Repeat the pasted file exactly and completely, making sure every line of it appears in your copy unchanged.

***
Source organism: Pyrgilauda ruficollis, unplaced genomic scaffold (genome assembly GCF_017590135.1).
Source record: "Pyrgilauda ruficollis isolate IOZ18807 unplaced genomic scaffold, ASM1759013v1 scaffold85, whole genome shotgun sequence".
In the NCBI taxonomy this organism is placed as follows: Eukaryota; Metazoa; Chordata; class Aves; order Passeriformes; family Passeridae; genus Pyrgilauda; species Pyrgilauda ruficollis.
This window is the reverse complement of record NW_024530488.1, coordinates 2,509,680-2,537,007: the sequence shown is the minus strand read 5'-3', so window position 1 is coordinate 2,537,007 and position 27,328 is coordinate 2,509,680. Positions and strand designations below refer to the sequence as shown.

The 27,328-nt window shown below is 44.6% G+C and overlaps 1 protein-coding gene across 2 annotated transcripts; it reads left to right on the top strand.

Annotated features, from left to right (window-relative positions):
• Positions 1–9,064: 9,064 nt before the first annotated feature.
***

Source organism: Pyrgilauda ruficollis, unplaced genomic scaffold (genome assembly GCF_017590135.1).
Source record: "Pyrgilauda ruficollis isolate IOZ18807 unplaced genomic scaffold, ASM1759013v1 scaffold85, whole genome shotgun sequence".
In the NCBI taxonomy this organism is placed as follows: Eukaryota; Metazoa; Chordata; class Aves; order Passeriformes; family Passeridae; genus Pyrgilauda; species Pyrgilauda ruficollis.
This window is the reverse complement of record NW_024530488.1, coordinates 2,509,680-2,537,007: the sequence shown is the minus strand read 5'-3', so window position 1 is coordinate 2,537,007 and position 27,328 is coordinate 2,509,680. Positions and strand designations below refer to the sequence as shown.

The 27,328-nt window shown below is 44.6% G+C and overlaps 1 protein-coding gene across 2 annotated transcripts; it reads left to right on the top strand.

Annotated features, from left to right (window-relative positions):
• Positions 1–9,064: 9,064 nt before the first annotated feature.